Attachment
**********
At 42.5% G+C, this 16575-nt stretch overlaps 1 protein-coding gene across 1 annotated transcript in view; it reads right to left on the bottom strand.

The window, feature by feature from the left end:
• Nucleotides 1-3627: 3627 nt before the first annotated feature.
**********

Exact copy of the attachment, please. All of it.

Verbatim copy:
At 42.5% G+C, this 16575-nt stretch overlaps 1 protein-coding gene across 1 annotated transcript in view; it reads right to left on the bottom strand.

The window, feature by feature from the left end:
• Nucleotides 1-3627: 3627 nt before the first annotated feature.